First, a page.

Teaching

WORKSHOPS I teach:

Self-Publishing from A to Z: The Nuts and Bolts of Making Your Own Way

Self-publishing is a wonderful option for many authors, but what is involved? This workshop is a primer for the basics of being an author-publisher. We’ll start with questions to determine whether your book is a good candidate, then move on to the details of releasing a finished product and finding your readers. If you’re sitting on the fence, this workshop can help you make an informed decision.

Something to Talk About: Speaking Publicly About Your Book

Social media is good, but sooner or later, an author must add public speaking to their toolkit, in order to increase their visibility. This workshop will offer ideas for organizing material and overcoming fear when making presentations to an audience, as well as a chance to practice in a supportive environment. Events from launch parties to sharing a spot on a panel, to being a guest speaker will be covered.

How Well Do You Know Your Characters?

Yes, they hang out in our heads and nag us until we put them on the page, but how well do we really know our characters? Digging deeper into their lives can uncover plot points, motives, and bring our writing to a higher level. This workshop offers methods to help you understand who these people really are. Bring one of your characters along and be prepared to strengthen your story by learning more about them.

Storytelling is Murder

Like any genre, mysteries need great characters, but they also need a puzzle to be solved within the pages. The same techniques used by screenwriters to create an interesting crime solved by fascinating characters can be used by novelists to write a compelling story. This workshop will take a look at an episode from a popular TV mystery series and what makes it work. Be prepared to dissect, dismember, and disembowel a 50-minute TV show, then be amazed at how much you’ve learned.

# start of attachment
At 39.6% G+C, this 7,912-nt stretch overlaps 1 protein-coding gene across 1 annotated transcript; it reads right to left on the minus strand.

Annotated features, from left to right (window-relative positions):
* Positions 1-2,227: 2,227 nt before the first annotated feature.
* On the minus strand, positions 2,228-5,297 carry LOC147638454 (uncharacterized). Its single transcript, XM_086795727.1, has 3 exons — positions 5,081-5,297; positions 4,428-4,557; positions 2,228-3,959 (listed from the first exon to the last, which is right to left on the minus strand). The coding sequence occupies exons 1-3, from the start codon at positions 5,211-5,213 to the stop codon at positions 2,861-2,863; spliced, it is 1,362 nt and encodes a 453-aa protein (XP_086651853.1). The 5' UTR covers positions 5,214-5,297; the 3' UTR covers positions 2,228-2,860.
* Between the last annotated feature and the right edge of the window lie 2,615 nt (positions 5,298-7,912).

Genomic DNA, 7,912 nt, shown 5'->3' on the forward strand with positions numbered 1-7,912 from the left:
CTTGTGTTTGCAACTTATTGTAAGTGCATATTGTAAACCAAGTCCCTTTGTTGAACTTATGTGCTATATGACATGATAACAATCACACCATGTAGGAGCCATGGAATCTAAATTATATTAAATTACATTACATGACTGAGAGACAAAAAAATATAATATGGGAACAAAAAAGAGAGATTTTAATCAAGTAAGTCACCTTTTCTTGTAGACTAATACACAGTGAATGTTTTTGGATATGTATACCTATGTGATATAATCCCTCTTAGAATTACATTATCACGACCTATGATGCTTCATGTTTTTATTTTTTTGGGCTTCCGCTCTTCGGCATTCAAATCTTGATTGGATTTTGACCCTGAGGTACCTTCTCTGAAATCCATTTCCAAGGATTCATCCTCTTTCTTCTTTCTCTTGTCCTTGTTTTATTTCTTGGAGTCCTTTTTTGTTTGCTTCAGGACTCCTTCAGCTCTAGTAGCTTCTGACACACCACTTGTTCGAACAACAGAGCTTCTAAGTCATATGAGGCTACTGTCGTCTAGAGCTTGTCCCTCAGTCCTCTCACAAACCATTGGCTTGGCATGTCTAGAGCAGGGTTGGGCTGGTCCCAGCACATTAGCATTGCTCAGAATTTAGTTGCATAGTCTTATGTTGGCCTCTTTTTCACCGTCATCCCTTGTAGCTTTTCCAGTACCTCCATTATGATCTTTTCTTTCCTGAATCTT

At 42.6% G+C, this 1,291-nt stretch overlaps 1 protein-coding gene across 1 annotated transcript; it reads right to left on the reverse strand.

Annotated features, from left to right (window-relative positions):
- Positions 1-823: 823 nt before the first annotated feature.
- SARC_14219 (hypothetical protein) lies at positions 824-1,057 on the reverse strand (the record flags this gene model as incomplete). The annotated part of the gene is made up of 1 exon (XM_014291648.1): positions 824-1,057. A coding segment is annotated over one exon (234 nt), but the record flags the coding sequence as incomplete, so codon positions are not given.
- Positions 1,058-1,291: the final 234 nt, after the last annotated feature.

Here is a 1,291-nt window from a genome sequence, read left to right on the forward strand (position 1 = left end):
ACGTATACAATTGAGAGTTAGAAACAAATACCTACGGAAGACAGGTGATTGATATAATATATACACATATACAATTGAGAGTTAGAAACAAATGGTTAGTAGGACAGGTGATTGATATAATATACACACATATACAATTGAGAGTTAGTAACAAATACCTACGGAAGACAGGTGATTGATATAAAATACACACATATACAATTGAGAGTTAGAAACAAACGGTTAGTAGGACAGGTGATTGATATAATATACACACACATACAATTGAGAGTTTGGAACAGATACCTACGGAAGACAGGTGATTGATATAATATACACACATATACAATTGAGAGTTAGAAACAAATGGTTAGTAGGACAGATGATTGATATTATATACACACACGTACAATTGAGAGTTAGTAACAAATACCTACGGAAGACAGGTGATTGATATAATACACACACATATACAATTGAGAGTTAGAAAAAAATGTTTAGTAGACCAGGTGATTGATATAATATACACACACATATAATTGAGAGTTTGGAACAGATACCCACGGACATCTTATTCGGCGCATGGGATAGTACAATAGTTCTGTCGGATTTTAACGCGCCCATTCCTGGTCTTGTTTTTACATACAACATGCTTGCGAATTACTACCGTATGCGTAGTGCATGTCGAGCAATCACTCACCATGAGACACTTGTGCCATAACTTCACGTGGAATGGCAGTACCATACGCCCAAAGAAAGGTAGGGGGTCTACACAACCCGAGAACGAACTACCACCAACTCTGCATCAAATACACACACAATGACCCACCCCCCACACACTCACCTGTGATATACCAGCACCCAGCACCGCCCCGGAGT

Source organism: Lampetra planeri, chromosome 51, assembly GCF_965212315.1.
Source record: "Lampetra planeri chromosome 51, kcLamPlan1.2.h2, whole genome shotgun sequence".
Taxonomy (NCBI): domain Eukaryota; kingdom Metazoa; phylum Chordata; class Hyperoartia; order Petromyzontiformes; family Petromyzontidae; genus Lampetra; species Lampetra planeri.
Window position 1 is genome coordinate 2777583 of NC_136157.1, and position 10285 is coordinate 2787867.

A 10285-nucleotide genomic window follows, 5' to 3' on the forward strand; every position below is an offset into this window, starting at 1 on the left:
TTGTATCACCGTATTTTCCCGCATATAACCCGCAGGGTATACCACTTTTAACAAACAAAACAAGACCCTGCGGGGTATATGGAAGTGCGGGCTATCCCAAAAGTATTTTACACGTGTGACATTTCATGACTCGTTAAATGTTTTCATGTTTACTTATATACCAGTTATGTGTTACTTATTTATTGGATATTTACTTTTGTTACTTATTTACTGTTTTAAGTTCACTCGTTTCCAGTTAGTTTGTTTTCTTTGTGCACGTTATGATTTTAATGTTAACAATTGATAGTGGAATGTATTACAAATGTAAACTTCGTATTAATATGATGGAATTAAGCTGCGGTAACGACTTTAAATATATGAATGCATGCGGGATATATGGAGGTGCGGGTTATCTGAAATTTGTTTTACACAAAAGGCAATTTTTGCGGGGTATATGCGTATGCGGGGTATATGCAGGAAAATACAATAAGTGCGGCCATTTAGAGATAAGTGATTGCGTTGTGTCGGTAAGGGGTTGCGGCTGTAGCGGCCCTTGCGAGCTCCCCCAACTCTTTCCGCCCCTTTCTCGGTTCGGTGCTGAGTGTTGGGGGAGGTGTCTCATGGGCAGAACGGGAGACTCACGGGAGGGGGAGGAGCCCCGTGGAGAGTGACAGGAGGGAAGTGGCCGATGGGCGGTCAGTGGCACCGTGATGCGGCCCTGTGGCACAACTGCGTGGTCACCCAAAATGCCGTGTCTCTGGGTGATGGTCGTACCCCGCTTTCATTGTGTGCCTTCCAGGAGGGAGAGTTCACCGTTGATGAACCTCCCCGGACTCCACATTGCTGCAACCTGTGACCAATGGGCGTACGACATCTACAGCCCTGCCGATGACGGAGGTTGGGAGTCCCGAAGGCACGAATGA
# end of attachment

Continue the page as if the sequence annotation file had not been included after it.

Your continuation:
Funny How? How Am I Funny, and How to Write It

 “Dying is easy. Comedy is hard.” Humor is difficult to define, and there is no magic formula for writing it. The person who tells hilarious stories often cannot translate the comedy onto the page. Even when you write well, it’s often hard to tell if you’ve hit the audience’s funny bone. Whether you are writing in the humor genre, or infusing wit into your latest mystery, romance, etc., this workshop is meant to help you improve your comedic presentation. We’ll discuss the kinds of problems you might encounter, and suggest possible solutions for punching up your punchlines.

Flash Fiction: Tell Me a Brief Story, Briefly

Flash fiction is work of extreme brevitythat still offers character and plot development, typically identified by word count. This workshop explains the rules of flash fiction, offers some interesting ways in which it can be used, and places it can be published. It will also give the participants a chance to participate. Come in and write your own brief story—how short can you make it?

Rhythm, Pace, and Amusement

Along with a good plot and characters who feel real, a story has to pull the reader from the first page to the last. This requires writing that keeps the reader engaged and wanting more. We’ll discuss how to plump up flat sentences, and how to make sure each scene keeps the reader on the edge of their seat.

What’s the Point? Story, Subtext, and Plot

Authors write books because they have stories to tell to the world. Whether it is to impart a lesson, or provide entertainment, the author who understands what story they are trying to tell and why they are telling it, is more capable of producing a book that resonates with readers. This workshop will discuss ways of drilling down to the core of your story, and layering it throughout your book.